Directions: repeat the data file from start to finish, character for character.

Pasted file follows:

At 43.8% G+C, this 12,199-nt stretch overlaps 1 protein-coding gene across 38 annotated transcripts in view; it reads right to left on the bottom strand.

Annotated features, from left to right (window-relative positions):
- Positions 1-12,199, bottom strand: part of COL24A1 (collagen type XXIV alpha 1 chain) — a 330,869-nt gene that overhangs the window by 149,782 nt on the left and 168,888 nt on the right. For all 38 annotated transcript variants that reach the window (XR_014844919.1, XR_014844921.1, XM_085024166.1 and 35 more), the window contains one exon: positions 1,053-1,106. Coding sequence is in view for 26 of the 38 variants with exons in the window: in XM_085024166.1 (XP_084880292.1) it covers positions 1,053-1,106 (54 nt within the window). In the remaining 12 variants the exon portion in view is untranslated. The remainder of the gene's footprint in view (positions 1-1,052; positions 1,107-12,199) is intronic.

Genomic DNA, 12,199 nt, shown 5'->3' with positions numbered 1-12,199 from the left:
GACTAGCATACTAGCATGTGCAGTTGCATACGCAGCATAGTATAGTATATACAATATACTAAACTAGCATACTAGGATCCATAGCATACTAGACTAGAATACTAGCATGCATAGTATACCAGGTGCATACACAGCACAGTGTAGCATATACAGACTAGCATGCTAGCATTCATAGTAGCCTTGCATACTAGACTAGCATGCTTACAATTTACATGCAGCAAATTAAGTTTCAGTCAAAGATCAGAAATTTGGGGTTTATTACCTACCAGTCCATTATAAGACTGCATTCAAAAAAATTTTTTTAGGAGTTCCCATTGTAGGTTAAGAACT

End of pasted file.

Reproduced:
At 43.8% G+C, this 12,199-nt stretch overlaps 1 protein-coding gene across 38 annotated transcripts in view; it reads right to left on the bottom strand.

Annotated features, from left to right (window-relative positions):
- Positions 1-12,199, bottom strand: part of COL24A1 (collagen type XXIV alpha 1 chain) — a 330,869-nt gene that overhangs the window by 149,782 nt on the left and 168,888 nt on the right. For all 38 annotated transcript variants that reach the window (XR_014844919.1, XR_014844921.1, XM_085024166.1 and 35 more), the window contains one exon: positions 1,053-1,106. Coding sequence is in view for 26 of the 38 variants with exons in the window: in XM_085024166.1 (XP_084880292.1) it covers positions 1,053-1,106 (54 nt within the window). In the remaining 12 variants the exon portion in view is untranslated. The remainder of the gene's footprint in view (positions 1-1,052; positions 1,107-12,199) is intronic.

Genomic DNA, 12,199 nt, shown 5'->3' with positions numbered 1-12,199 from the left:
GACTAGCATACTAGCATGTGCAGTTGCATACGCAGCATAGTATAGTATATACAATATACTAAACTAGCATACTAGGATCCATAGCATACTAGACTAGAATACTAGCATGCATAGTATACCAGGTGCATACACAGCACAGTGTAGCATATACAGACTAGCATGCTAGCATTCATAGTAGCCTTGCATACTAGACTAGCATGCTTACAATTTACATGCAGCAAATTAAGTTTCAGTCAAAGATCAGAAATTTGGGGTTTATTACCTACCAGTCCATTATAAGACTGCATTCAAAAAAATTTTTTTAGGAGTTCCCATTGTAGGTTAAGAACT